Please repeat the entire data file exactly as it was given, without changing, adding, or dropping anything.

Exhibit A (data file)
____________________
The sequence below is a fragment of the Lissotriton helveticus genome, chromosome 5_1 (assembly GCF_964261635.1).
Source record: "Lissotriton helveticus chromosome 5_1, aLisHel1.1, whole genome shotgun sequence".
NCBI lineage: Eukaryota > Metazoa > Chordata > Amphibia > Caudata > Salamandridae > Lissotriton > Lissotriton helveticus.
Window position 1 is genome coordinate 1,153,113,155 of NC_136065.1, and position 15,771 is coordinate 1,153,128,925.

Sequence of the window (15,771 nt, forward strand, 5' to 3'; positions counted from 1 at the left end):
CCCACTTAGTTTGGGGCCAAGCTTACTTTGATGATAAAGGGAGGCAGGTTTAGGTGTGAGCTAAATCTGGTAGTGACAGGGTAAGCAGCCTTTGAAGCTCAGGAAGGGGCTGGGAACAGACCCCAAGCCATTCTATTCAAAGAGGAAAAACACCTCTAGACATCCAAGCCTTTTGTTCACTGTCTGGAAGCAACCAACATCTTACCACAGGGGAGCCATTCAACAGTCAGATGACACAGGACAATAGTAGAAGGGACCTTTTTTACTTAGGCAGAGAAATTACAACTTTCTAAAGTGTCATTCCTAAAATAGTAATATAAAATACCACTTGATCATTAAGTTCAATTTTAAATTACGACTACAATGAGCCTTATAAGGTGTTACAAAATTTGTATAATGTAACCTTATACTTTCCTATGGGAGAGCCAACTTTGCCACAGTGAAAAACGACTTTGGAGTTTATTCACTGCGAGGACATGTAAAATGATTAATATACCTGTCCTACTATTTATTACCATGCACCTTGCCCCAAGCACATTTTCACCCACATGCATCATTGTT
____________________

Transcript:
The sequence below is a fragment of the Lissotriton helveticus genome, chromosome 5_1 (assembly GCF_964261635.1).
Source record: "Lissotriton helveticus chromosome 5_1, aLisHel1.1, whole genome shotgun sequence".
NCBI lineage: Eukaryota > Metazoa > Chordata > Amphibia > Caudata > Salamandridae > Lissotriton > Lissotriton helveticus.
Window position 1 is genome coordinate 1,153,113,155 of NC_136065.1, and position 15,771 is coordinate 1,153,128,925.

Sequence of the window (15,771 nt, forward strand, 5' to 3'; positions counted from 1 at the left end):
CCCACTTAGTTTGGGGCCAAGCTTACTTTGATGATAAAGGGAGGCAGGTTTAGGTGTGAGCTAAATCTGGTAGTGACAGGGTAAGCAGCCTTTGAAGCTCAGGAAGGGGCTGGGAACAGACCCCAAGCCATTCTATTCAAAGAGGAAAAACACCTCTAGACATCCAAGCCTTTTGTTCACTGTCTGGAAGCAACCAACATCTTACCACAGGGGAGCCATTCAACAGTCAGATGACACAGGACAATAGTAGAAGGGACCTTTTTTACTTAGGCAGAGAAATTACAACTTTCTAAAGTGTCATTCCTAAAATAGTAATATAAAATACCACTTGATCATTAAGTTCAATTTTAAATTACGACTACAATGAGCCTTATAAGGTGTTACAAAATTTGTATAATGTAACCTTATACTTTCCTATGGGAGAGCCAACTTTGCCACAGTGAAAAACGACTTTGGAGTTTATTCACTGCGAGGACATGTAAAATGATTAATATACCTGTCCTACTATTTATTACCATGCACCTTGCCCCAAGCACATTTTCACCCACATGCATCATTGTT